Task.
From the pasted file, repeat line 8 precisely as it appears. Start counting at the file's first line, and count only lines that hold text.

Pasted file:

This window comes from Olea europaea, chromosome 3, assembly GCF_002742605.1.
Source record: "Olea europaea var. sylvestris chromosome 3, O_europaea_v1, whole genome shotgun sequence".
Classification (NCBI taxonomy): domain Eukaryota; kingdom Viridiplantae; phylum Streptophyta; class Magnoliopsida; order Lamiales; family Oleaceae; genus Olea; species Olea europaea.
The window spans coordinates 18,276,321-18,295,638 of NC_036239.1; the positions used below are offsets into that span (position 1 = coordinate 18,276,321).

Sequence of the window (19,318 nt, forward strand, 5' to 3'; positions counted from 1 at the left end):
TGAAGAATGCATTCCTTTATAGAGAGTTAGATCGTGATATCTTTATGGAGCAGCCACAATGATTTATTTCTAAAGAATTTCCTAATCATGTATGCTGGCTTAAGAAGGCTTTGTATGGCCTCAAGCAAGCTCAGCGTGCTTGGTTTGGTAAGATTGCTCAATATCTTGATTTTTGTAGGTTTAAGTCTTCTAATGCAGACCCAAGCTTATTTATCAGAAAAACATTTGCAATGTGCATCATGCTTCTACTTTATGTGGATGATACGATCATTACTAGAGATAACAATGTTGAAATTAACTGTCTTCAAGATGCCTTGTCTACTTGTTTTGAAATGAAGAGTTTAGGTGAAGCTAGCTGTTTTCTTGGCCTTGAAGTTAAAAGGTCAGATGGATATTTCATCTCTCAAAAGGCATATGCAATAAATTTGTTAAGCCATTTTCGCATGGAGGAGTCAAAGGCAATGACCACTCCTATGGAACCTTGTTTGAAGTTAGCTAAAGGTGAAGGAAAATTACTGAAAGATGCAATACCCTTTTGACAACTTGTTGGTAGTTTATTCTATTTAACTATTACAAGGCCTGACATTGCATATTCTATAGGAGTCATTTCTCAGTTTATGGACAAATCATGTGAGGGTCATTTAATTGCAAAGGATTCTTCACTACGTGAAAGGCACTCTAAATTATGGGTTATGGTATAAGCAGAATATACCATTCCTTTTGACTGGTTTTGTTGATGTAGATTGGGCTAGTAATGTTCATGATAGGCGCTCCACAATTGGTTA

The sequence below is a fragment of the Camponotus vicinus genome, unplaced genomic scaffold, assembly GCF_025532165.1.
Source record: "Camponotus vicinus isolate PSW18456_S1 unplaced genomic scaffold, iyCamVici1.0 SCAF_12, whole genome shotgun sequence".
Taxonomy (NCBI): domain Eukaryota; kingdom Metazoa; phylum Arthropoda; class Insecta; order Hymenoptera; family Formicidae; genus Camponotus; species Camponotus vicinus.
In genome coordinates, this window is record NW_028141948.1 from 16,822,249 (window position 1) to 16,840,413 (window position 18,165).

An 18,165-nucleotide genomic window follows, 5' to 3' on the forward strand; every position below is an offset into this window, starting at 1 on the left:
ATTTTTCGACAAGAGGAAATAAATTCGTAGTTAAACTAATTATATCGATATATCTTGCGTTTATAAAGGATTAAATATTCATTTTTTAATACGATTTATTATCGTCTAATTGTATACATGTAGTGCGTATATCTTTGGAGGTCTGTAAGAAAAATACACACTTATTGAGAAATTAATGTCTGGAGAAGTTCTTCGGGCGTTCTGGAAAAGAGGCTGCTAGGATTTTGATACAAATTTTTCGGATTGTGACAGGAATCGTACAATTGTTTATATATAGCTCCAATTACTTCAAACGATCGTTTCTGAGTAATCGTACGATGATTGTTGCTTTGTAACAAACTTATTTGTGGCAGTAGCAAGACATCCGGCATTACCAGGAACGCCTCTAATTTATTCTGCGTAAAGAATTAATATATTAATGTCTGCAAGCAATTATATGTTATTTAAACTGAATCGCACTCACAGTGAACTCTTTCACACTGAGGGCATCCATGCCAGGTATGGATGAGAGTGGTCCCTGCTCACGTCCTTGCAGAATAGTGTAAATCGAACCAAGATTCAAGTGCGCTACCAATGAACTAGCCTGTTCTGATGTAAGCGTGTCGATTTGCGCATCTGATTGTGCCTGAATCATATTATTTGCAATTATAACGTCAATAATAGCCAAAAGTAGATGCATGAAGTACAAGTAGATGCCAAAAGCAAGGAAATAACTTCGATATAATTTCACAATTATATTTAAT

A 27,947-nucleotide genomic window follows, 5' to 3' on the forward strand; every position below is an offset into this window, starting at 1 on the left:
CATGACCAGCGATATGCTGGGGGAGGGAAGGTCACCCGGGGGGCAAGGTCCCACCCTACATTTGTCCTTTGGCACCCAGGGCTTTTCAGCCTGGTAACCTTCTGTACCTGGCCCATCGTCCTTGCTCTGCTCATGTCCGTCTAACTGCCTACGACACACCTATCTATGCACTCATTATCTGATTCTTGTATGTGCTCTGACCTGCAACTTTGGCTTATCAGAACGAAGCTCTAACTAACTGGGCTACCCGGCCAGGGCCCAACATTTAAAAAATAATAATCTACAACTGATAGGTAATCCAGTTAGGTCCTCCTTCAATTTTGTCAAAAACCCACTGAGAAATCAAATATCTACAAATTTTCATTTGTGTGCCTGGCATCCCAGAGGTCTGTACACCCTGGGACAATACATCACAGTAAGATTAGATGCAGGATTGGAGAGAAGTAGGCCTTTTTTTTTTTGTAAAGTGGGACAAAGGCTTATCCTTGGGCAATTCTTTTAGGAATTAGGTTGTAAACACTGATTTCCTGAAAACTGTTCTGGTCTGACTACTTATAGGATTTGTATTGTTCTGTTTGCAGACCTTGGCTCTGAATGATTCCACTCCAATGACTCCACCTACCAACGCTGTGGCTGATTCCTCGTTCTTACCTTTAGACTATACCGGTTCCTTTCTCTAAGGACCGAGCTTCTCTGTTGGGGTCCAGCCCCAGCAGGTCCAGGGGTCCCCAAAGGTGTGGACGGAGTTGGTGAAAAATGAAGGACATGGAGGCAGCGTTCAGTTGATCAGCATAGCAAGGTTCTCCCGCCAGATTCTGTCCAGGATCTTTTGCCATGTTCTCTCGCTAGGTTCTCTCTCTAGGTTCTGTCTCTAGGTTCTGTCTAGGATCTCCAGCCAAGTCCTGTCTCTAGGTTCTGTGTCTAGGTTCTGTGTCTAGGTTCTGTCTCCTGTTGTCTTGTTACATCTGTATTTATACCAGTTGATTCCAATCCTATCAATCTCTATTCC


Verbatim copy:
Source record: "Camponotus vicinus isolate PSW18456_S1 unplaced genomic scaffold, iyCamVici1.0 SCAF_12, whole genome shotgun sequence".